Book Review: Job Searches a Headache? This Book is Medicine.

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Let’s say you’re thinking about your work—maybe changing jobs, maybe finding one—and you’d like what you do for a living to be interesting, pay enough, and, at the end of the day, make a positive difference in the world. Sounds like you might be looking for some sort of a job in public service — working for federal, state or local government, a nonprofit organization, or a for-profit firm that’s involved in some way.

The problem? According to Heather Krasna’s new book Jobs that Matter, there are some 22 million jobs in government (with more than 30,000 federal jobs vacant at any time), 8.7 million nonprofit jobs, and countless tens of thousands of jobs with contractors who work alongside government agencies and nonprofits doing parallel work. Just thinking about where to start can give you a headache.

When you look a little closer, you discover that each agency, each local government, each potential employer, in a matter of fact, expects something different from applicants, provides information about vacancies (if at all) in different ways, and approaches the hiring process differently as well. “Headache” doesn’t sum up half of it.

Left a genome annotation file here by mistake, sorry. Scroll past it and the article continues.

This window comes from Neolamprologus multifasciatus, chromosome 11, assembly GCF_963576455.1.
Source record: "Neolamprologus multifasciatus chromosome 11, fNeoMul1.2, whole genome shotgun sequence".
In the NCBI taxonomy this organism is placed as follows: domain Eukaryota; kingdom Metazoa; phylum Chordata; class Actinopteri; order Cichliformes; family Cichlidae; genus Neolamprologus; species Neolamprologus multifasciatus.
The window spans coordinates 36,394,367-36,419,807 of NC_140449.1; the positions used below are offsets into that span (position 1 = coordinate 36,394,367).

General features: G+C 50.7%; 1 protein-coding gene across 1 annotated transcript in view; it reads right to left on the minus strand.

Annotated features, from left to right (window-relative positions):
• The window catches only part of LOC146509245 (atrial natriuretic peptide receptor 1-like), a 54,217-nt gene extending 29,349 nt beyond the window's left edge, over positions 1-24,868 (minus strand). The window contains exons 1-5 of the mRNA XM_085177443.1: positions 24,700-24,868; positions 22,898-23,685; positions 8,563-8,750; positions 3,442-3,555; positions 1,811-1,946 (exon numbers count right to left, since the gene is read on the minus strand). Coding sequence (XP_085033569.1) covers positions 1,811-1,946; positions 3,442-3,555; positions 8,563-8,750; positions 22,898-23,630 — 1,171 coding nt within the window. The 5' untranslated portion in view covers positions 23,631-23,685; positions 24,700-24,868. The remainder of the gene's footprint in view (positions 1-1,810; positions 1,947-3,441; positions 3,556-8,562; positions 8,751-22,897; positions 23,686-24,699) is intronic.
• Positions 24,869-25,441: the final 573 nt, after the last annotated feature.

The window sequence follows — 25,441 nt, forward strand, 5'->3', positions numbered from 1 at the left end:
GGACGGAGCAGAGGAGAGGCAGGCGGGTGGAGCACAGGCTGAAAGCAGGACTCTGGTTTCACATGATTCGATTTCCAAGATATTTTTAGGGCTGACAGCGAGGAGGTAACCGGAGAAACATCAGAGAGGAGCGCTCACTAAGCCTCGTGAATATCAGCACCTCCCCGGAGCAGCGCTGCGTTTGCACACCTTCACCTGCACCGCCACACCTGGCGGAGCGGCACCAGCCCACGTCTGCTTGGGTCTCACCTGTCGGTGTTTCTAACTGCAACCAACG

Careful, comprehensive and informative, Jobs that Matter doesn’t make things any simpler. But it does offer practical help with the tough questions: Where to start? How to focus the search? How to deal with styles of recruiting from most to least formal?

Krasna starts and ends her book with general advice to a job seeker with the goal of finding a job that matters. She begins with how to define goals, match goals with qualifications, and grasp the complexities of this range of possibilities. She wraps up with how to prepare for a job search, apply, focus and negotiate when an offer is on the table. And the chapters in the center of the book explore seven broad ways a career that make a difference, in health care, the arts, education, etc., with examples and advice that span all levels of government and all sorts of nonprofits from large to tiny.

The book offers exercises to help with the planning, examples of good resumes and cover letters, interesting profiles of real people doing real jobs across the country, and useful explanations of jargon (Who knew that a “status candidate” is a federal employee looking to change jobs? Or that some vacancies can only be filled with people who already have jobs with the government?). It has lots of useful references as well, including Idealist’s own Career Guides.

Jobs that Matter will help any seeker Find a Stable, Fulfilling Career in Public Service (as the subtitle promises).

You can order Jobs that Matter from; a royalty will be paid that helps support this site.

[This blog entry appeared on an older version of Idealist; any broken links are a result of having re-launched our site in Fall 2010.]

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